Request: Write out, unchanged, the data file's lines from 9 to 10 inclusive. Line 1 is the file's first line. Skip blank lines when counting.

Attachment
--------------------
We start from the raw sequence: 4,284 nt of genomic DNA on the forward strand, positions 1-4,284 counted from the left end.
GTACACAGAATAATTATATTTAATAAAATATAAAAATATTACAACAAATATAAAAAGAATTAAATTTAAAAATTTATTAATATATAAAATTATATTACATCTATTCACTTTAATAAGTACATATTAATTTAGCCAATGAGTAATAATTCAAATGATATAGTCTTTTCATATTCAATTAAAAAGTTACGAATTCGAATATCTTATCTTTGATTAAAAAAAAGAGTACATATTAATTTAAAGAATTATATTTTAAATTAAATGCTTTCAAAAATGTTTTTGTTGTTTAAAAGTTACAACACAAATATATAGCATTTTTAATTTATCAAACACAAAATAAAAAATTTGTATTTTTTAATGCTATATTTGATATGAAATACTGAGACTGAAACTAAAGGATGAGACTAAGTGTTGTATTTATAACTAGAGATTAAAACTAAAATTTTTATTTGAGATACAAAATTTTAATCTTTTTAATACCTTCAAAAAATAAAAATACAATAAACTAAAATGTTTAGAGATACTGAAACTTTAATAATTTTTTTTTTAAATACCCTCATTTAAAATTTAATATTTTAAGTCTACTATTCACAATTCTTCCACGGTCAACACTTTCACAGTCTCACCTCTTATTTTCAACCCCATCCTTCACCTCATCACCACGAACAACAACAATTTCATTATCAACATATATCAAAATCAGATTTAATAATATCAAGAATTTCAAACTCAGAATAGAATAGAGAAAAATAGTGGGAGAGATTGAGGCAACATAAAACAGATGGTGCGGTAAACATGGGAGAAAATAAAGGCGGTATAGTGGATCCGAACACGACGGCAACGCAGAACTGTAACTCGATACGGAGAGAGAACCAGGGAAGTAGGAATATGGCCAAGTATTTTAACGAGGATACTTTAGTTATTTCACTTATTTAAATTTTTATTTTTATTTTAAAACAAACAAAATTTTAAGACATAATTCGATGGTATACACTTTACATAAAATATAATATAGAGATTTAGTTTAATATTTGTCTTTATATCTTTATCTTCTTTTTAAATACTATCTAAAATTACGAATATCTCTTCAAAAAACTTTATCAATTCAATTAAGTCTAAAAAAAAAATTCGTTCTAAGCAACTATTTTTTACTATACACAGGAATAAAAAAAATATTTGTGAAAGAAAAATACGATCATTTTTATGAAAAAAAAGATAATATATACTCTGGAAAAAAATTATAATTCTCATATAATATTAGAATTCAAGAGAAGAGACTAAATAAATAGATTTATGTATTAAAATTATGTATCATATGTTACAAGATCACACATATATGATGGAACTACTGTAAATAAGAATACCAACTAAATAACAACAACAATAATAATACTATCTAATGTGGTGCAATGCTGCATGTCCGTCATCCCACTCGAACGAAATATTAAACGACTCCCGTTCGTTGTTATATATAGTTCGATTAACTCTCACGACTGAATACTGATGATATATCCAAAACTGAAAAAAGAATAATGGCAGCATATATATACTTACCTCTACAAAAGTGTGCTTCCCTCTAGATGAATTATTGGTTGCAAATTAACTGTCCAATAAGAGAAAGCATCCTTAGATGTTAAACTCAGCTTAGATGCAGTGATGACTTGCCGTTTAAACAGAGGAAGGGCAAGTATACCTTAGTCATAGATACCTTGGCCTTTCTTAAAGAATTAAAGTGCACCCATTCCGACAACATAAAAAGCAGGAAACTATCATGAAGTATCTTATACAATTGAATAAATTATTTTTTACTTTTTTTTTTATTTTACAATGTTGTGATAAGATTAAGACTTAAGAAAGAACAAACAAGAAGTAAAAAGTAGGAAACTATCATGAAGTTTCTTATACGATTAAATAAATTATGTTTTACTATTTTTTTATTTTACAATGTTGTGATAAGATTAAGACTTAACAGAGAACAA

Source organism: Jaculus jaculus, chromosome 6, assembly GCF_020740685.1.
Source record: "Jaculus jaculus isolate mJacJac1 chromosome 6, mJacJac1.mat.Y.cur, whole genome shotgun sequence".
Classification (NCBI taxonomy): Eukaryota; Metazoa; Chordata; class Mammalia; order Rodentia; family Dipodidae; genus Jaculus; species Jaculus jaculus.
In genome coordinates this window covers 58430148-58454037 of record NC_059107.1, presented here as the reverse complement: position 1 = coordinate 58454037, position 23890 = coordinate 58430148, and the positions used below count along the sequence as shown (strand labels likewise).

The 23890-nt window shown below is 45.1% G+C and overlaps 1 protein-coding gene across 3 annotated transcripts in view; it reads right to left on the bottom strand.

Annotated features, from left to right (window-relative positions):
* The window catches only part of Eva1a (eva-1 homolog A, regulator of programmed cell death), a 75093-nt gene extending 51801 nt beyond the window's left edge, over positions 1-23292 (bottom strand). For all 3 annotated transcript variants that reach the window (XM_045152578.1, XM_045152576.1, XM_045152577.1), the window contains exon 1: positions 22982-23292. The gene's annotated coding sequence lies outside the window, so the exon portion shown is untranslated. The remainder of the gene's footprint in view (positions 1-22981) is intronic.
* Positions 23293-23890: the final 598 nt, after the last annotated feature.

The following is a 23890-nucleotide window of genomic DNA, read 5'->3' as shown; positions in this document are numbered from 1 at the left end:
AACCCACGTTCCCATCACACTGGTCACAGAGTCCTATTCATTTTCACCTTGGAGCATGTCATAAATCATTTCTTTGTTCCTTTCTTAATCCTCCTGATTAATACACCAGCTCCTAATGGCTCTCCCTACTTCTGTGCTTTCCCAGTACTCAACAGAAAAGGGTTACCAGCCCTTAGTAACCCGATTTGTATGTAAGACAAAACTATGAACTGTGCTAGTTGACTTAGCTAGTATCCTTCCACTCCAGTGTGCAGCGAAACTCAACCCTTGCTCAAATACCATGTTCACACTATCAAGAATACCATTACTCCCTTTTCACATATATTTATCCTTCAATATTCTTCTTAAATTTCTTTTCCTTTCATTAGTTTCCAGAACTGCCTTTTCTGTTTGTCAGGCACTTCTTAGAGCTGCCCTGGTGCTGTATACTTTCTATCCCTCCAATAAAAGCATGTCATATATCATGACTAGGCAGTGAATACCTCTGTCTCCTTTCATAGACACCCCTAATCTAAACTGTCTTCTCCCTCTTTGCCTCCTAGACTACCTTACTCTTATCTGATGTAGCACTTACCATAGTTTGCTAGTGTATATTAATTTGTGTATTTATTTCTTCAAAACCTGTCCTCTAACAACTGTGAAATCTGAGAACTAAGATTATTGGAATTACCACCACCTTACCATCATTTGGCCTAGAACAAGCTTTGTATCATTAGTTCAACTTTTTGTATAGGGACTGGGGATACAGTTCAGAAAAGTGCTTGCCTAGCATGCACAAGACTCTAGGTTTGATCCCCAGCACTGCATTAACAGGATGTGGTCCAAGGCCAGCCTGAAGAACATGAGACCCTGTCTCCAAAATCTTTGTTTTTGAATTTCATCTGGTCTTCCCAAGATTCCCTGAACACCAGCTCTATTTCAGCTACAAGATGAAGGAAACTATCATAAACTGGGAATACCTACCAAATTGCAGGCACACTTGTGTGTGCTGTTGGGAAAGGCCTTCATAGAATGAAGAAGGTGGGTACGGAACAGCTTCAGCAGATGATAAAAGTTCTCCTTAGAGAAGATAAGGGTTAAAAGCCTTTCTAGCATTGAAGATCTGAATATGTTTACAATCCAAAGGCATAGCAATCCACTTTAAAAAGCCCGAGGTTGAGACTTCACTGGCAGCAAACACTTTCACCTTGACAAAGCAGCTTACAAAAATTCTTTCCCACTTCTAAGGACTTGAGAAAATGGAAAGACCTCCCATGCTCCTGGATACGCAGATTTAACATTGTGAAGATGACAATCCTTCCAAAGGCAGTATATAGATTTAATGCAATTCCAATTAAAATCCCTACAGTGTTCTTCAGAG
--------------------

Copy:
* The window catches only part of Eva1a (eva-1 homolog A, regulator of programmed cell death), a 75093-nt gene extending 51801 nt beyond the window's left edge, over positions 1-23292 (bottom strand). For all 3 annotated transcript variants that reach the window (XM_045152578.1, XM_045152576.1, XM_045152577.1), the window contains exon 1: positions 22982-23292. The gene's annotated coding sequence lies outside the window, so the exon portion shown is untranslated. The remainder of the gene's footprint in view (positions 1-22981) is intronic.
* Positions 23293-23890: the final 598 nt, after the last annotated feature.